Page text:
“'What about uniforms?' I asked him. 'We provide uniforms for kids who can't really afford them, based on the same sliding scale as the membership, but never charge more than cost. We also need to discuss your salary.'”


“'I'll get you information about karate gi, which is what most martial arts students wear—and which I like for mine to wear. Salary? How about free membership for Jeremy and myself? Too bad you don't have a therapy pool for water aerobics for older folks. If you did, I’d ask for a membership for the wife as well. She really needs that.'


“'We do have a therapy pool, but we don't have an instructor. I could do it, but I just don't have time with running the Center,’ I said. 'Let's talk about that,' Sergeant Major said. 'Maybe there's some of that I can do. I've been retired long enough to know there's only so many books you can read at once and so much TV you can watch before you become brain-dead.'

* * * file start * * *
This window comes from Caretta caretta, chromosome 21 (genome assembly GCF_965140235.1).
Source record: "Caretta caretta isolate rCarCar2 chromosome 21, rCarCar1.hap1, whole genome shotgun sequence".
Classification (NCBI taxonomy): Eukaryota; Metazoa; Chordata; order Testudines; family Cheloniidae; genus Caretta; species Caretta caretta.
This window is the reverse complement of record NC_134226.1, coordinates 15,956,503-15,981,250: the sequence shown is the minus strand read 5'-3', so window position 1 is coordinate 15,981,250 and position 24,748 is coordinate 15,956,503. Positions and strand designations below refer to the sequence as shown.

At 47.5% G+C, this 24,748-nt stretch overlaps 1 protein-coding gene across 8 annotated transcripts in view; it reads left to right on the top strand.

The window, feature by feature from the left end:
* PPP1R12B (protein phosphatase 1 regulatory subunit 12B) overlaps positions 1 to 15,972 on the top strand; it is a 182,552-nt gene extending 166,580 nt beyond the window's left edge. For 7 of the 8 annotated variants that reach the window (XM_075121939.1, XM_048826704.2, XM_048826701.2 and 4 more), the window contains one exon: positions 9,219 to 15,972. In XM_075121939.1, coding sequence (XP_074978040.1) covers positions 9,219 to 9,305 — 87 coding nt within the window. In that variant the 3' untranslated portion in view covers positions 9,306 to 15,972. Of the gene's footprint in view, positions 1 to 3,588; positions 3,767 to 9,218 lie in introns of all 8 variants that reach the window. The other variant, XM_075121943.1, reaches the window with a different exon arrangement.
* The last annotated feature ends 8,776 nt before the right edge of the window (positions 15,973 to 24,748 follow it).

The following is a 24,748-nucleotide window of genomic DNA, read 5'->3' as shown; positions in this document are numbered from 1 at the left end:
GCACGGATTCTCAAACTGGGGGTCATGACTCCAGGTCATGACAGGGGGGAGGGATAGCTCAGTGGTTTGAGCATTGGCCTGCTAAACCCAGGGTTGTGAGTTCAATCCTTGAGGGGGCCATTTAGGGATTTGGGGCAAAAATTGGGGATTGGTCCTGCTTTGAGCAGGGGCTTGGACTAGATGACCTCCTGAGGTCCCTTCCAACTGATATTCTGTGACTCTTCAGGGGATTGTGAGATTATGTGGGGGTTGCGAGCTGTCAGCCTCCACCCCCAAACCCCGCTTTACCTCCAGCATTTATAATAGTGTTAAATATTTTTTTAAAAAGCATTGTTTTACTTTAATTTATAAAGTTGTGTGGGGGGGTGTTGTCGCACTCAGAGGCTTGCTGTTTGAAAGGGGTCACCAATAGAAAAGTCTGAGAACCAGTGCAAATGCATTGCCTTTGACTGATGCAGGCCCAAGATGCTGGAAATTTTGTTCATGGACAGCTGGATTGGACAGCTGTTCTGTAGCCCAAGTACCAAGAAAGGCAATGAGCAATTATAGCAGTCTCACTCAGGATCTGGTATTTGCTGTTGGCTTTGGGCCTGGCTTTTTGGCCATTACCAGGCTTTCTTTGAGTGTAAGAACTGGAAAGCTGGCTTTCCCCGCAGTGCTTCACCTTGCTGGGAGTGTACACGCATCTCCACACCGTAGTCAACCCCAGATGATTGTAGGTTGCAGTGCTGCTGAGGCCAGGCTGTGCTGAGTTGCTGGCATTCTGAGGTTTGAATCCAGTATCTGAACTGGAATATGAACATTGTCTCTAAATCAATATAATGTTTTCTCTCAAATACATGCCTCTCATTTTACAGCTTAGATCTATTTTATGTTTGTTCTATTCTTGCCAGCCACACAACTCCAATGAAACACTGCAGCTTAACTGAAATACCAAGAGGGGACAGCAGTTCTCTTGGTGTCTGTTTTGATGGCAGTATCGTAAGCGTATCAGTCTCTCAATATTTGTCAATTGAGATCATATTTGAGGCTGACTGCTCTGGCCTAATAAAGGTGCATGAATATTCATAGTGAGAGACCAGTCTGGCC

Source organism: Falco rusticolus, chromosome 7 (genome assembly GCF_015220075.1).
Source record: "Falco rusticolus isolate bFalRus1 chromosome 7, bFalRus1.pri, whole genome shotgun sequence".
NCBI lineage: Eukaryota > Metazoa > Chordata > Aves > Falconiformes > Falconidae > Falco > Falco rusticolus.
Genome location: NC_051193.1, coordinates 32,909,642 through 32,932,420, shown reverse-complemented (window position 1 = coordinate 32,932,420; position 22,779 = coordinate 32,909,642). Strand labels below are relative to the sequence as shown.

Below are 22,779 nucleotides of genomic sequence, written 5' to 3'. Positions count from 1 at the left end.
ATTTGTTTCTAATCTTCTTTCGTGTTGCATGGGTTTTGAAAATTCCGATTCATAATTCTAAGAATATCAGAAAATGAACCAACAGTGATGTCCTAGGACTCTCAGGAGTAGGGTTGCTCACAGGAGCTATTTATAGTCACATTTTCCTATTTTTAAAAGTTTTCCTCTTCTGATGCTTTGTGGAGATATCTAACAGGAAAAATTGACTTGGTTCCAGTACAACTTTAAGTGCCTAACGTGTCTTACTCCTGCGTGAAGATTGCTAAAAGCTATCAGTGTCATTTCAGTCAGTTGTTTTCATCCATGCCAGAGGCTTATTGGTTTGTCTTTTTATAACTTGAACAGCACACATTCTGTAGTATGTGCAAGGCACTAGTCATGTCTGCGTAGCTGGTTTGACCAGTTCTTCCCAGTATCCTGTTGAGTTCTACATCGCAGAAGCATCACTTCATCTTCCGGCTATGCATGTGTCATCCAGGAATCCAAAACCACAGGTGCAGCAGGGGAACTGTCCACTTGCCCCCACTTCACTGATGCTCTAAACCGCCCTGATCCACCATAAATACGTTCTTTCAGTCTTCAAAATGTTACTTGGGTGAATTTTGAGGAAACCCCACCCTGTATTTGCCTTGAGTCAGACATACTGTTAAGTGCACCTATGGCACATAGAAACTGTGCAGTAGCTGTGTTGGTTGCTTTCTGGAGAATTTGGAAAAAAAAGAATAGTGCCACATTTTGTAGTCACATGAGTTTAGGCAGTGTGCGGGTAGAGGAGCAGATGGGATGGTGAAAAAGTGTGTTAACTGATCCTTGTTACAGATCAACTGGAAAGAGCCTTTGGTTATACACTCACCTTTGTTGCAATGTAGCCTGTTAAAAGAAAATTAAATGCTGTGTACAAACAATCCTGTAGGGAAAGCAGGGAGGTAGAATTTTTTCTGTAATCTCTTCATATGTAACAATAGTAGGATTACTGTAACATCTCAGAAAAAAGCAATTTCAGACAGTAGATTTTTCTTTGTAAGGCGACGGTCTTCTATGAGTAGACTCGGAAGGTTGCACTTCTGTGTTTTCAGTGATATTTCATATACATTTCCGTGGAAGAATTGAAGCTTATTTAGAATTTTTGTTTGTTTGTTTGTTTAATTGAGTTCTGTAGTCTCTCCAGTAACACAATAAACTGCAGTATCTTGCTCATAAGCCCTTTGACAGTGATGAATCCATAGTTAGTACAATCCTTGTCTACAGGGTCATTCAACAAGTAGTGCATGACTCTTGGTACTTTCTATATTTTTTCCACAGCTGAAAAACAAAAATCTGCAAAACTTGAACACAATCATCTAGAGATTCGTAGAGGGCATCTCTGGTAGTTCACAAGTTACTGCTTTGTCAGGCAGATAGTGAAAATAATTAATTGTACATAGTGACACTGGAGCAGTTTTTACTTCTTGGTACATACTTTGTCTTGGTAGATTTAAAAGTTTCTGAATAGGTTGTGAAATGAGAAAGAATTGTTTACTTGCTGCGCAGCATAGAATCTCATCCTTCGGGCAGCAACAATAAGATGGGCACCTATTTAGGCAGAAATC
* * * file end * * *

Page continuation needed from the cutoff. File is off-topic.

Before the week was over, Brad was doing a water aerobics class and Sergeant Major was handing the business end of the Center. He was also offering martial arts classes for all ages. He was a big boost to the Center and its program. His social standing didn’t detract from it either. Mrs. Willoughby was plagued by arthritis and her sessions in the therapy pool followed by the whirlpool were providing a lot of comfort to her. Because of all our association and work at the Center, the Willoughbys quickly became a part of our extended family. Jeremy and I had classes together, biked to the Center together, were on the aquatics team and worked out together. Spending so much time together, we became best friends and inseparable.


For Halloween, Sam and Brad planned a party for all the high school age members of the Center and their boy- and girlfriends and parents who were interested. It looked like there would be about seventy people coming. Jeremy talked me into double dating with him, then remembered we four couldn't be in the same car since we were not over eighteen.